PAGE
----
Meet the new boss of the Miami Dolphins: Mike Tannenbaum.
An introduction, however, is probably unnecessary. He used to run the team’s biggest rival.
Late Tuesday, the Dolphins formally announced Tannenbaum, the former New York Jets general manager, as the team’s executive vice president of football operations.
Dennis Hickey, the Dolphins’ general manager, will report to Tannenbaum in the new power structure. He will continue to lead the personnel and scouting departments and have control of the 53-man roster, the team stipulated.
As for coach Joe Philbin, there is no change to his place on the pecking order. He will continue to answer to Dolphins owner Stephen Ross.
Late Tuesday, Tannenbaum framed his role as collaborator in chief, saying repeatedly that he wants to free Hickey up so he can focus on running the personnel and scouting departments.
Hickey, widely seen as the loser in the franchise’s latest power struggle, will continue to have control of the draft, Tannenbaum insisted. Left unclear: What happens if Hickey wants a player, but Tannenbaum — his boss — does not?
“Let’s look at the team right now,” Tannenbaum said. “Dennis Hickey and Joe Philbin have done a very good job. The cupboard isn’t bare by any stretch. … We have to know our roster well, then attack our roster aggressively.”
Said Ross: “I am excited that Mike Tannenbaum has joined the organization full time. He is an experienced executive and leader that understands all facets of the sports landscape. During his time as a consultant this past season, I was able to see his impact firsthand through his commitment and passion for innovation and using every possible avenue to find competitive edges.”
The surprising news was a significant shake-up to the team’s front office that hasn’t had a traditional hierarchy since Bill Parcells left the team in 2010.
And it left many around the league in shock.
After the news broke, one former team executive texted the Miami Herald: “Wait … What?!?!?! What is going on down there????”
But for those closer to the situation, the move was just the next logical step.
It became clear in the last couple of months that Tannenbaum, 45, wielded influence on matters beyond simply analytics and sports science (his job description back in August), according to several league sources.
His hiring will add yet another voice in the room with Ross, a group that includes team CEO Tom Garfinkel, CEO of Ross’ RSE Ventures Matt Higgins and Dan Marino.
Tannenbaum has a distinctive set of qualifications: For the past year, he was also an agent, representing both NFL and NBA coaches. Tannenbaum represents at least one current head-coaching candidate — Seahawks assistant Dan Quinn — but clarified Tuesday that he will not be involved in his negotiations going forward.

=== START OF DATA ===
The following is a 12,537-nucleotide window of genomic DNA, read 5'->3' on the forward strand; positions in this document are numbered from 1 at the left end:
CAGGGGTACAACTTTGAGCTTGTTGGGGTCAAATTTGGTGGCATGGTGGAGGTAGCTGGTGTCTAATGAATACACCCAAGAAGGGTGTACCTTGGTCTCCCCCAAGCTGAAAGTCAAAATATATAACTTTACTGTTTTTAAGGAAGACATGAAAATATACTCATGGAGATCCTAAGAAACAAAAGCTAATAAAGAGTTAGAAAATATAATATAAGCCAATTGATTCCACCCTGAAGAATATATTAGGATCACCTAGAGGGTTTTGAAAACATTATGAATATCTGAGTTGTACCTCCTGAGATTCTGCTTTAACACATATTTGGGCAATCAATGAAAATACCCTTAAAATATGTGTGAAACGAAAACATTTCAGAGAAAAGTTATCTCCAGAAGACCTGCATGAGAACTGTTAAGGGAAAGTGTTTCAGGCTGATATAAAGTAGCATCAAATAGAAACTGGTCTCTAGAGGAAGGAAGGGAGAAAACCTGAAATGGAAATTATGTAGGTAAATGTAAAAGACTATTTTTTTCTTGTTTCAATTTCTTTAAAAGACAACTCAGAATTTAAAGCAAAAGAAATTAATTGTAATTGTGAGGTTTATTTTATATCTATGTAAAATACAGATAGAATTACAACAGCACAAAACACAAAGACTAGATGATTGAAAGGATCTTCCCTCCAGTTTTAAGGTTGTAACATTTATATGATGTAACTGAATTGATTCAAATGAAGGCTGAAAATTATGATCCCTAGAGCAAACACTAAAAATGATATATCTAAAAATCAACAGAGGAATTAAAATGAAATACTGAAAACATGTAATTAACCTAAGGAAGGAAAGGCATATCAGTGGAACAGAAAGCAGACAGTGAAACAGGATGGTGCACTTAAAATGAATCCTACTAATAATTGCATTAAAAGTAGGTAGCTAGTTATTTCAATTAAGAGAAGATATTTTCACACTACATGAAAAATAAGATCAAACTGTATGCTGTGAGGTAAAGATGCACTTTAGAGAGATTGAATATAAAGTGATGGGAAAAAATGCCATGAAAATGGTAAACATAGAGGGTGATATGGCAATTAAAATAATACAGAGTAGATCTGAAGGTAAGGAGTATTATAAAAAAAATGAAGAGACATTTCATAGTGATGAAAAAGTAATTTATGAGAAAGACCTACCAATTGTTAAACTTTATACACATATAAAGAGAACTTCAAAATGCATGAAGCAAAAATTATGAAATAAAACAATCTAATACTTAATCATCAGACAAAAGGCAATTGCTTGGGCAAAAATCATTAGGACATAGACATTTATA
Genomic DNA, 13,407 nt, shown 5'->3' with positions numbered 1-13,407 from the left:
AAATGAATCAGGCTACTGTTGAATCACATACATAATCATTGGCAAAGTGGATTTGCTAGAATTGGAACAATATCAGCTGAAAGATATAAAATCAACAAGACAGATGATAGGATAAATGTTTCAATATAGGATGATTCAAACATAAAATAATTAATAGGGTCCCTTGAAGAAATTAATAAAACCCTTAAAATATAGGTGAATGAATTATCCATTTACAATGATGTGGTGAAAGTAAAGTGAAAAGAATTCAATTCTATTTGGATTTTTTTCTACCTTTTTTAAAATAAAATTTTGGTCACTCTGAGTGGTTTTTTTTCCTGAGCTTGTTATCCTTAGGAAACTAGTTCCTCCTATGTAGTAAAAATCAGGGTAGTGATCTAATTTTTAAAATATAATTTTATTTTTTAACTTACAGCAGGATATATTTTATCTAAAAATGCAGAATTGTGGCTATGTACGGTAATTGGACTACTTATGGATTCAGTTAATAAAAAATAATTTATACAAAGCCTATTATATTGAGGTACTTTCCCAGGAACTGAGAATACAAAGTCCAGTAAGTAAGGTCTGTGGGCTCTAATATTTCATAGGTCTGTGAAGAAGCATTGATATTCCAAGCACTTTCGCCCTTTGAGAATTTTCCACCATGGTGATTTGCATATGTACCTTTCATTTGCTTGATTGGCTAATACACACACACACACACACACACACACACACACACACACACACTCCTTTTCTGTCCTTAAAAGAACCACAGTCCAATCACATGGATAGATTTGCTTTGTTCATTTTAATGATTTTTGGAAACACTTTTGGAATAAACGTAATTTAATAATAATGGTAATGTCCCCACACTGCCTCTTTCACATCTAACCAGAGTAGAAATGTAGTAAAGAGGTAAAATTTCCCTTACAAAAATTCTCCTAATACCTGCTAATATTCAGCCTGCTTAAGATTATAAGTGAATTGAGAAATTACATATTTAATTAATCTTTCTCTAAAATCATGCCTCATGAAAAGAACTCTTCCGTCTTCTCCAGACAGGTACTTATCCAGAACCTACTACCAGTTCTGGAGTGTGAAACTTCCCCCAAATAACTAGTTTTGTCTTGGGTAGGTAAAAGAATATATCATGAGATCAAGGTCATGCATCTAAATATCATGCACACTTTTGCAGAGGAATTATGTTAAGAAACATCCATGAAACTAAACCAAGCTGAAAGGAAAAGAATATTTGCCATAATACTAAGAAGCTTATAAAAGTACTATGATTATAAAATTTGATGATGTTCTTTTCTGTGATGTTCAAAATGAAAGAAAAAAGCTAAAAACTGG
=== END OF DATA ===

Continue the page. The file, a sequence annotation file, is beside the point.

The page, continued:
So who exactly is Tannenbaum?
A native New Yorker, Tannenbaum methodically worked his way up the Jets’ hierarchy, first as a contract negotiator before ultimately succeeding Terry Bradway as the franchise’s GM in 2006. He helped assemble a roster that went to two consecutive AFC title games (a height the Dolphins have not reached since the 1992 season).
Those who know Tannenbaum say he’s a good consensus builder — a trait Ross said was of paramount importance during the team’s GM search — who trusts the people around him.
But Tannenbaum’s critics point to his spotty track record, particularly the condition in which he left the Jets after his termination following the 2012 season. Most notably, the organization had to dig out from underneath the extension for quarterback Mark Sanchez, which guaranteed his 2012 and 2013 salaries — to the tune of $20 million — in order to free up cap space.
Sanchez threw 18 interceptions and just 13 touchdowns in ’12, but because of his contract terms, the Jets couldn’t cut him. Adding injury to insult: Sanchez injured his shoulder during the summer of ’13 and missed the entire season. The Jets ended up paying Sanchez roughly $1.5 million per touchdown his last two years.
When he was hired, the Dolphins said that Tannenbaum’s primary professional focus would remain as an agent with Priority Sports, and his role in Miami would not include any on-field or personnel duties.
Instead, he would help the team’s sports-science push, the team said. The Dolphins were intrigued with his background and brought him aboard to explore new opportunities in innovation.
One of his first orders of business: create a director of sports performance.
“I’m trying to take the big picture,” Tannenbaum said. “Tie all those departments together.”